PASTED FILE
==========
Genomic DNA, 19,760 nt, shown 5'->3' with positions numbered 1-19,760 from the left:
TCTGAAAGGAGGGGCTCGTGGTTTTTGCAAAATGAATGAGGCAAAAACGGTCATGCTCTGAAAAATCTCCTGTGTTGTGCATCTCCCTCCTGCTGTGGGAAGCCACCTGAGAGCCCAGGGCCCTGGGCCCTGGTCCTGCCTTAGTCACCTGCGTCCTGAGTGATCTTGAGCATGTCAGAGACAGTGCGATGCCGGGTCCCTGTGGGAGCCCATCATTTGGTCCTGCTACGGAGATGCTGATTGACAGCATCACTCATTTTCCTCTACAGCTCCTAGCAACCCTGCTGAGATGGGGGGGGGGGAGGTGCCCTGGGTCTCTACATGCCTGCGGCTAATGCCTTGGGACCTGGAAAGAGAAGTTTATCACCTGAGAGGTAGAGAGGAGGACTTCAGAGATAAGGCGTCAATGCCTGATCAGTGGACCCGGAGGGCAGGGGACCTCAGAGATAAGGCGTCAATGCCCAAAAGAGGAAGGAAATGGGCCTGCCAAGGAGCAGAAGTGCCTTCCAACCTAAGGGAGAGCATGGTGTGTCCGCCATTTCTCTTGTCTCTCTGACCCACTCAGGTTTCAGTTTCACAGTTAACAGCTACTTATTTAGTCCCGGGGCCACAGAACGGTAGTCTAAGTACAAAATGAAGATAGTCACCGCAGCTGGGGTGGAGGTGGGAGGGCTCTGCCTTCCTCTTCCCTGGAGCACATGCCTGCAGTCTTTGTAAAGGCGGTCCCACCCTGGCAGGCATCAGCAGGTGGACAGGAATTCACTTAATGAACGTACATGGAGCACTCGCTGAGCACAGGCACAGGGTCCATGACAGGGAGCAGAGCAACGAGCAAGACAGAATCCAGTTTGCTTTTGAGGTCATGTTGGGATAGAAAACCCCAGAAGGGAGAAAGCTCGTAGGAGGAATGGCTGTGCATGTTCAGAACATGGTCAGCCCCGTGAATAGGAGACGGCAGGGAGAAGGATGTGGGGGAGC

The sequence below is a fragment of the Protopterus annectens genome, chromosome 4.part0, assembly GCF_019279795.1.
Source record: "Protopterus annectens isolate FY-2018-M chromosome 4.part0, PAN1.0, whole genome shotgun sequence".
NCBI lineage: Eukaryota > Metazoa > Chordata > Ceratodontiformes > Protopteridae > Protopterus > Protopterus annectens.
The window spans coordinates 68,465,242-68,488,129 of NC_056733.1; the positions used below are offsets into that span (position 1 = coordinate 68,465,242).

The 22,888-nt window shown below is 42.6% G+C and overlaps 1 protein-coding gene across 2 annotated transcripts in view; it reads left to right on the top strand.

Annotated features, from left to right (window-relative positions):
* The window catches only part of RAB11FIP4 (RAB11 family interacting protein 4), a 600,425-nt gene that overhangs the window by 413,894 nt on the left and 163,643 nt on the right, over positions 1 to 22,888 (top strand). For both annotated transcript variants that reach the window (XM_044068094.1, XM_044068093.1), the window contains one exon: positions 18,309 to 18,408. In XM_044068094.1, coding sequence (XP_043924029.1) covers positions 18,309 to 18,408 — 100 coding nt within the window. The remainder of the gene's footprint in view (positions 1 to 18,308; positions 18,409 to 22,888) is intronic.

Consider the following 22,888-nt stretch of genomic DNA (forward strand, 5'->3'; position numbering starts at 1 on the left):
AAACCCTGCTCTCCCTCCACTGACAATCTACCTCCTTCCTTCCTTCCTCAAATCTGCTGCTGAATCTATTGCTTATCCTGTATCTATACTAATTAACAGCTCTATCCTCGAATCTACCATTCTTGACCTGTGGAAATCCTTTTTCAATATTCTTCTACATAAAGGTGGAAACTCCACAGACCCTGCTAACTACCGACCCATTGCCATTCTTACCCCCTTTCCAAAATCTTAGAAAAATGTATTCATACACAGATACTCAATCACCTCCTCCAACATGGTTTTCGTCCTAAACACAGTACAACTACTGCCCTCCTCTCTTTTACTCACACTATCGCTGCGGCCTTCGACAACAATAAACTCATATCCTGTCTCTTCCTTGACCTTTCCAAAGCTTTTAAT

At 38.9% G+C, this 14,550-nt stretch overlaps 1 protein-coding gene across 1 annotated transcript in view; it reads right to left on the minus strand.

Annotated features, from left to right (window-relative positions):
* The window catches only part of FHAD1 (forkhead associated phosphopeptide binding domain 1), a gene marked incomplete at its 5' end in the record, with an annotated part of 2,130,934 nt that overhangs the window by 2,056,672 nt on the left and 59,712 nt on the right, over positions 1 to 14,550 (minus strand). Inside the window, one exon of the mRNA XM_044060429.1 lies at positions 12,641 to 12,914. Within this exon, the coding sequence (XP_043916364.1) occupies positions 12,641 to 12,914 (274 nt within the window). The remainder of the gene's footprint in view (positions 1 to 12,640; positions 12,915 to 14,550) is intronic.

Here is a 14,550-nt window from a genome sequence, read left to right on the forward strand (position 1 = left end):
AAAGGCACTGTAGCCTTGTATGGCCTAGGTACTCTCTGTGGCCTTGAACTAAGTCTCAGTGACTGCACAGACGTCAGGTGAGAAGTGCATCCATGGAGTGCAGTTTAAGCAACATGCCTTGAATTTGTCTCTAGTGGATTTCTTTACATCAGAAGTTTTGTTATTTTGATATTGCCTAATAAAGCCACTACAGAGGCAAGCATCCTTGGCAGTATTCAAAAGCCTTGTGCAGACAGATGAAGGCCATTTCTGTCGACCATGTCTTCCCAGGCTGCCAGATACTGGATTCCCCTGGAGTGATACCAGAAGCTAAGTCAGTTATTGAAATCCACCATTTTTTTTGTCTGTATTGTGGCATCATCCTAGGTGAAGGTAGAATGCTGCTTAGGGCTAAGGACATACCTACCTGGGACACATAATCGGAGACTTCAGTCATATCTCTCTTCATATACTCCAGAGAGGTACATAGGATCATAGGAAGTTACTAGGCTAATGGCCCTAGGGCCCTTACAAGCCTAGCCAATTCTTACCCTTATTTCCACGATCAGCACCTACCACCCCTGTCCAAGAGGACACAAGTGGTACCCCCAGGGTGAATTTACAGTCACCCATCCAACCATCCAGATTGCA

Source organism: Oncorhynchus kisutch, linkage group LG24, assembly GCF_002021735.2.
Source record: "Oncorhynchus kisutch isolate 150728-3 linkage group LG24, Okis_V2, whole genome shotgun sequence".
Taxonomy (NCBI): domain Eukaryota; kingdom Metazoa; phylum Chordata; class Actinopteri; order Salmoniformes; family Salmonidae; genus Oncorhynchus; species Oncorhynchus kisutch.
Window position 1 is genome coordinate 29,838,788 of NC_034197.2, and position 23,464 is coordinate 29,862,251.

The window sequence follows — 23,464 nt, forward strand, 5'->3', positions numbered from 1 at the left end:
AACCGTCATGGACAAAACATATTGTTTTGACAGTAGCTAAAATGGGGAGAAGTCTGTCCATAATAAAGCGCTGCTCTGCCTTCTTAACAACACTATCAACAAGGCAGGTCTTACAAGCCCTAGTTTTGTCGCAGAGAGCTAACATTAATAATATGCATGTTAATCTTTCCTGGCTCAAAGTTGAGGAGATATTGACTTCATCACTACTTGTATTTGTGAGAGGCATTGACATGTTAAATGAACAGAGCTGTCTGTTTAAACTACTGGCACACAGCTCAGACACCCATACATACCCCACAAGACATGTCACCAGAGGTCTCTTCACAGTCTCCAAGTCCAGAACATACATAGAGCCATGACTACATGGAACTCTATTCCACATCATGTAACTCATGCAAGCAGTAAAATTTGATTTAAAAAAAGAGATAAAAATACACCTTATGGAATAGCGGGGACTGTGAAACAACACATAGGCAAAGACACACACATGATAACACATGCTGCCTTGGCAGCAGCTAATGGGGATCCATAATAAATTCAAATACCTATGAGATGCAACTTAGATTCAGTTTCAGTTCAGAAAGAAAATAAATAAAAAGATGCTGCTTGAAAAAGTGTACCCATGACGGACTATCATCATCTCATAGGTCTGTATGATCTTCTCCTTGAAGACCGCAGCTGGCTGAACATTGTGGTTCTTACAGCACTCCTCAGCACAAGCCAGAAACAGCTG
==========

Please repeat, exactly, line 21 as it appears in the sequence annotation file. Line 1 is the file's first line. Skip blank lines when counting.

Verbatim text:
The window sequence follows — 23,464 nt, forward strand, 5'->3', positions numbered from 1 at the left end: